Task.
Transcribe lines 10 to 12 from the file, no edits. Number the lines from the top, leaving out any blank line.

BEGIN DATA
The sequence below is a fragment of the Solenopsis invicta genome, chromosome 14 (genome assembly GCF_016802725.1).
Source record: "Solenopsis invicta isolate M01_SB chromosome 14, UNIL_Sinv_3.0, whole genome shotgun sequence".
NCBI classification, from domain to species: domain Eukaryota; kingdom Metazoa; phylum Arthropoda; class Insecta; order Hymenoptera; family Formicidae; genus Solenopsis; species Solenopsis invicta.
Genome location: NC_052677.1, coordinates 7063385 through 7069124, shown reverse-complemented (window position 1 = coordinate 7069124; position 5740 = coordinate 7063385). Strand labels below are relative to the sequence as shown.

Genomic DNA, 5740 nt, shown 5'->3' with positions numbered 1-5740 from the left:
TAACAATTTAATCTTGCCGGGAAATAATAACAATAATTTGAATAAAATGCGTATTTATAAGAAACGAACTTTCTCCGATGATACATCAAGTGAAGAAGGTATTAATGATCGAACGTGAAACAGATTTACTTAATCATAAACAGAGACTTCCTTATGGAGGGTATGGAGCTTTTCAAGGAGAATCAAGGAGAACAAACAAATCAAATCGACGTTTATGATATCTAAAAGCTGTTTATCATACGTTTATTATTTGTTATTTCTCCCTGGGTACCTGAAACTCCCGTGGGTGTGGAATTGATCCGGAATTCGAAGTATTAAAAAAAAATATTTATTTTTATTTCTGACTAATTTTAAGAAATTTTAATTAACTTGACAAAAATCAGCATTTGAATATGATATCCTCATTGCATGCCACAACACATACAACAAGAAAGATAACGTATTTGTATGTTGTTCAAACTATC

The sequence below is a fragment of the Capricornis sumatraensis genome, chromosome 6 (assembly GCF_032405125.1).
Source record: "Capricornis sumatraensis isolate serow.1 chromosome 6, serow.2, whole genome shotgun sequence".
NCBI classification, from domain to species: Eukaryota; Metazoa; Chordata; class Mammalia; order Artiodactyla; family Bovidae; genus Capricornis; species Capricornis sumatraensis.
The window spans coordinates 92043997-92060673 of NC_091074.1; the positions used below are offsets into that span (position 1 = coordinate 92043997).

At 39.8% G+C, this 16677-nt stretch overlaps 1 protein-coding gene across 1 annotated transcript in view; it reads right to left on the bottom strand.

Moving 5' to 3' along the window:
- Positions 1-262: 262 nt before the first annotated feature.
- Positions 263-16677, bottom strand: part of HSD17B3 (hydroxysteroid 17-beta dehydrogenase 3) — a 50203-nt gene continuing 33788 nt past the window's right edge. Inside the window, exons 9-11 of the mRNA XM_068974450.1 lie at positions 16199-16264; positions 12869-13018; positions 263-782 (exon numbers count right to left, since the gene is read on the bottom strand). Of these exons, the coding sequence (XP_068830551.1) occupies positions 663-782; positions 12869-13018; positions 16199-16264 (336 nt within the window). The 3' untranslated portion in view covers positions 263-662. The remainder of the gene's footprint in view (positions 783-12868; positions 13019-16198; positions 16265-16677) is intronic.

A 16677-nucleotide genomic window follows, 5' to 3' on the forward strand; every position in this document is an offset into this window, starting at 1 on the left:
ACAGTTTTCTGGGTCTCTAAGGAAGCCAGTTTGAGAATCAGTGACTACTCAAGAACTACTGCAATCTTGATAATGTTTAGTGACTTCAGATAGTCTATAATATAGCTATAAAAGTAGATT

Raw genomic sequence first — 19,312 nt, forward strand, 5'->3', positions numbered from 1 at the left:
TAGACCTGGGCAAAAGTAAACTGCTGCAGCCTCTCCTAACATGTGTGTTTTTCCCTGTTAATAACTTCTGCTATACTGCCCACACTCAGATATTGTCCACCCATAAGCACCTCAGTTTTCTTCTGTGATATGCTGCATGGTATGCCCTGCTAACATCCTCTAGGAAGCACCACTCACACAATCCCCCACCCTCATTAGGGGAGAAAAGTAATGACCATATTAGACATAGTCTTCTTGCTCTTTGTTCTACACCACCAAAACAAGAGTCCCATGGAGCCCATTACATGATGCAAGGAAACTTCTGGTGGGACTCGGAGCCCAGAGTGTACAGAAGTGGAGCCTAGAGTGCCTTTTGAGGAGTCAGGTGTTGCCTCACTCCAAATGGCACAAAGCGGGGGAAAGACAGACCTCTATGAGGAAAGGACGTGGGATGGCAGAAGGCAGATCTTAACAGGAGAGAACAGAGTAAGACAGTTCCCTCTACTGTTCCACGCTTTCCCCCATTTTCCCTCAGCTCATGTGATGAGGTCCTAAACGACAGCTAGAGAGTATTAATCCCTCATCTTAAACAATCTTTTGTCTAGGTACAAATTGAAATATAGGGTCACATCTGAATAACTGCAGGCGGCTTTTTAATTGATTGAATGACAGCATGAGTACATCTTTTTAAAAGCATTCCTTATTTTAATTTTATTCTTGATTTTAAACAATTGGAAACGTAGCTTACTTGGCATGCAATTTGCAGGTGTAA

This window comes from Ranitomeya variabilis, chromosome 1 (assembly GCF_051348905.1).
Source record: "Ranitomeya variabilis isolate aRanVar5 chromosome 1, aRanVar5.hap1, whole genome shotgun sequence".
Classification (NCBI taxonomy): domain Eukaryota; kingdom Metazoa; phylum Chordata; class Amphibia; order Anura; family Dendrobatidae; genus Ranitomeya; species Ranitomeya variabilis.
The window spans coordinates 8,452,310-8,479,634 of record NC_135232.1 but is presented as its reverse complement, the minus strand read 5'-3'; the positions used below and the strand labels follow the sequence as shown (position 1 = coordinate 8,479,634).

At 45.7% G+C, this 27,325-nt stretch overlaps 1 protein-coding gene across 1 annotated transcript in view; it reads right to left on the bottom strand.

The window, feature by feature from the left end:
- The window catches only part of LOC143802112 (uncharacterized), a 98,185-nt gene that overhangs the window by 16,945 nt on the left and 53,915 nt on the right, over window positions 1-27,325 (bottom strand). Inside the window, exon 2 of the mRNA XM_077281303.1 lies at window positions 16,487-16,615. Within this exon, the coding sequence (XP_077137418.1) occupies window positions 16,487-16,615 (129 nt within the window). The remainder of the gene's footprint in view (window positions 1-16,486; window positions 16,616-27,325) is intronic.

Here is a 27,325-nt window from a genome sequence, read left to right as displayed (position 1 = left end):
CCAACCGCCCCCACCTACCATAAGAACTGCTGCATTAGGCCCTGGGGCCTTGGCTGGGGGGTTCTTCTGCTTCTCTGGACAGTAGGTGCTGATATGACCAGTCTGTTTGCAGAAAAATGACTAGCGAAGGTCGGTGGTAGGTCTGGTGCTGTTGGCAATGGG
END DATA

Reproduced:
The window spans coordinates 92043997-92060673 of NC_091074.1; the positions used below are offsets into that span (position 1 = coordinate 92043997).

At 39.8% G+C, this 16677-nt stretch overlaps 1 protein-coding gene across 1 annotated transcript in view; it reads right to left on the bottom strand.

Moving 5' to 3' along the window: